Chronic Cutaneous Lupus Erythematosus
Saturday, January 01, 2011
Chronic cutaneous lupus erythematosus (LE) has several
morphologic patterns. Subacute cutaneous LE (SCLE) presents with
erythematous, annular, or papulosquamous lesions, which tend to
heal without scarring. Discoid lupus erythematosus (DLE) causes
lesions with significant hyper- and hypopigmentation and follicular
plugging, and causes significant scarring. DLE may cause
significant cicatricial alopecia and permanent hair loss. Both SCLE
and DLE are photosensitive dermatoses. Patients with SCLE, more
commonly than patients with DLE, will fulfill the criteria for the
diagnosis of systemic lupus erythematosus (SLE). Due to the low
prevalence of renal and central nervous system disease in chronic
cutaneous LE, however, the prognosis in these patients is good. In
a significant portion of patients, especially those with DLE, the
skin disease will be the primary complication of their lupus
erythematosus. The therapeutic strategy is to control exposure to
sunlight and to suppress inflammation in an effort to prevent or
- In all patients, regardless of extent of disease, maximum
photoprotection must be instituted.
- Local topical steroids: Prescribe a superpotent steroid cream
to be applied twice daily to areas of active disease. To minimize
the potential atrophogenic side effects of topical steroids
administered to facial lesions, discontinue this therapy or change
to a nonatrophogenic, low-potency preparation as soon as a response
occurs, or after a maximum of 2 weeks.
- Intralesional steroids: Intralesional triamcinolone acetonide
diluted 1:1 with lidocaine 1.0% (final concentration of 2.5-10 mg
per mL) can be administered to active or advancing lesions. Do not
perform this therapy more often than once every 3-4 weeks to
minimize atrophy, and no more than 20 mg of triamcinolone should be
injected at one time.
If systemic treatment is required, the first and most beneficial
alternative is antimalarials. Begin treatment with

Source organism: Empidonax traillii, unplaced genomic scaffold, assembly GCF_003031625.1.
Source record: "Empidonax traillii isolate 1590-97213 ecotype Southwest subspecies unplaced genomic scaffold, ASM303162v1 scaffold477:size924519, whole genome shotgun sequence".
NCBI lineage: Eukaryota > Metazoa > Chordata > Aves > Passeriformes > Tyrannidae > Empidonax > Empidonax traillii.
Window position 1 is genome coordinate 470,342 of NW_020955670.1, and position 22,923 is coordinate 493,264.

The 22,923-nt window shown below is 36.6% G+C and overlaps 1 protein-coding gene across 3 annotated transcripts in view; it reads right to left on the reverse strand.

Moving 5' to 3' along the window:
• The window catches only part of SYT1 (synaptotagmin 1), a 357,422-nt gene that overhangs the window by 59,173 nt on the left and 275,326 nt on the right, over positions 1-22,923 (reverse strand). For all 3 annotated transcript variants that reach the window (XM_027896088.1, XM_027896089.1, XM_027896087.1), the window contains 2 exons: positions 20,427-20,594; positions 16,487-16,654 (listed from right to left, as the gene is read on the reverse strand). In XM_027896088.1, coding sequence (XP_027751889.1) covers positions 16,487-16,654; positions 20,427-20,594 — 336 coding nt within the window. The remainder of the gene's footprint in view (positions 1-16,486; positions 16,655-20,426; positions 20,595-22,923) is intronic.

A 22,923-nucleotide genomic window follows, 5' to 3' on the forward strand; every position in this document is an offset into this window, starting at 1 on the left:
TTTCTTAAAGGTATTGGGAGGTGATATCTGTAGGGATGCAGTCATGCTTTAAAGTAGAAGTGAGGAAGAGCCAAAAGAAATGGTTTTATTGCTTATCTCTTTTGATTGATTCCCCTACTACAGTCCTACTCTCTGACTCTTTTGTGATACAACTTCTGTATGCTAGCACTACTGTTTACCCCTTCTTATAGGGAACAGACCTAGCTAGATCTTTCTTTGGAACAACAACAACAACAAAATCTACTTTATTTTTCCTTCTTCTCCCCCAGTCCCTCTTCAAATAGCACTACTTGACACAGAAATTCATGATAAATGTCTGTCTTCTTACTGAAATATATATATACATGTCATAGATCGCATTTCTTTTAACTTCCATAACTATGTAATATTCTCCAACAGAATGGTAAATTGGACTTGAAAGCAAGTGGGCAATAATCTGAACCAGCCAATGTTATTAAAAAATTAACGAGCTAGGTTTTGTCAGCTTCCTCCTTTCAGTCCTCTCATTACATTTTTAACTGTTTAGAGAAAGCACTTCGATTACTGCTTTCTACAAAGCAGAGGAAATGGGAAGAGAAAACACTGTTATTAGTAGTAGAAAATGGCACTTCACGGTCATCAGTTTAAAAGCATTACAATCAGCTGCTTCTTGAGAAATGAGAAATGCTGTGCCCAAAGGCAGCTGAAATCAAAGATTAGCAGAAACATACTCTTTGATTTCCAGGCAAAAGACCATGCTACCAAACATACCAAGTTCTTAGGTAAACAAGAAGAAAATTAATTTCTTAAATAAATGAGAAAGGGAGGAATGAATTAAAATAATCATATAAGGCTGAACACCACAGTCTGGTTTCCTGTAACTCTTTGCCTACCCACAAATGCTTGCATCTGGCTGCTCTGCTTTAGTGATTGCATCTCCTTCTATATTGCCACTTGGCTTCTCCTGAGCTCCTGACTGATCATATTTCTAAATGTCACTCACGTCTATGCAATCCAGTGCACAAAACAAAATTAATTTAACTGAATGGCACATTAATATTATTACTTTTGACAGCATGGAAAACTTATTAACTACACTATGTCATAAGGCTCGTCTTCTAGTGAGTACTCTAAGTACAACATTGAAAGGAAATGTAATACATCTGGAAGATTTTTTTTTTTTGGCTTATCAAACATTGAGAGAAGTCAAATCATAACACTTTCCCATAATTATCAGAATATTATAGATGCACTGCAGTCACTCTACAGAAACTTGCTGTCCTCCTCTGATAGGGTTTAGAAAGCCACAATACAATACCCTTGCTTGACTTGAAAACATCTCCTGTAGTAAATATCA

hydroxychloroquine 200 mg per day for at least 4 weeks and increase
to 400 mg per day if response is slow or nonexistent. In children
the dose is 6.5 mg per kg per day.
Alternative steps and work-up
- If the patient does not respond to hydroxychloroquine,
chloroquine 250 mg per day may be used as an alternative.
Chloroquine is more effective but also has a higher risk of ocular
- Quinacrine 100 mg per day may be added to chloroquine or
hydroxychloroquine regimens in patients failing a single
- Systemic steroids sometimes are effective for rapid control of
severe disease or for systemic complications. An alternative
therapy for long-term treatment should be instituted simultaneously
(such as an antimalarial) so that the steroid course does not
exceed 4-6 weeks. Systemic steroids are safe to use during
- If the response to antimalarials is unsatisfactory,
isotretinoin at 0.5-2 mg per kg daily can be tried. Pregnancy
prevention measures are required.
- Thalidomide 50-200 mg as a single nightly dose may be effective
in refractory cases. Pregnancy prevention measures are required,
and, in general, thalidomide should be avoided in women of
- Dapsone 50-200 mg daily can be used alone or as an adjunct to
the above treatments.
- Camouflage techniques are particularly helpful in patients who
have developed dyspigmentation from DLE. Several lines of cosmetics
are designed to mask pigmentary abnormalities.
- All patients with chronic cutaneous LE should have laboratory
parameters checked at baseline and at yearly intervals to screen
for the development of SLE.
- Topical and intralesional steroids are potentially atrophogenic
and can themselves produce pigmentary abnormalities. Prolonged or
excessive usage can worsen the disfigurement in DLE.
- Antimalarials can produce retinal toxicity, and patients on
this form of therapy should be assessed by an ophthalmologist
before treatment is instituted and at 6-month intervals.
- Dapsone, and possibly antimalarials, can cause acute hemolysis
in G6PD-deficient patients; hence, a screen for this enzyme must be
obtained prior to initiation of therapy.
- Biologically aggressive squamous cell carcinomas can occur in
old scars of DLE (as in any other cutaneous scarring process).
Thus, even patients with quiescent disease need to be examined
regularly for the presence of neoplastic lesions.
- Quinacrine can cause a lemon-yellow discoloration of the
- Patients on isotretinoin and thalidomide should be seen monthly
and evaluated for specific complications of these medications,
especially psychiatric complications with isotretinoin and
neuropathy with thalidomide.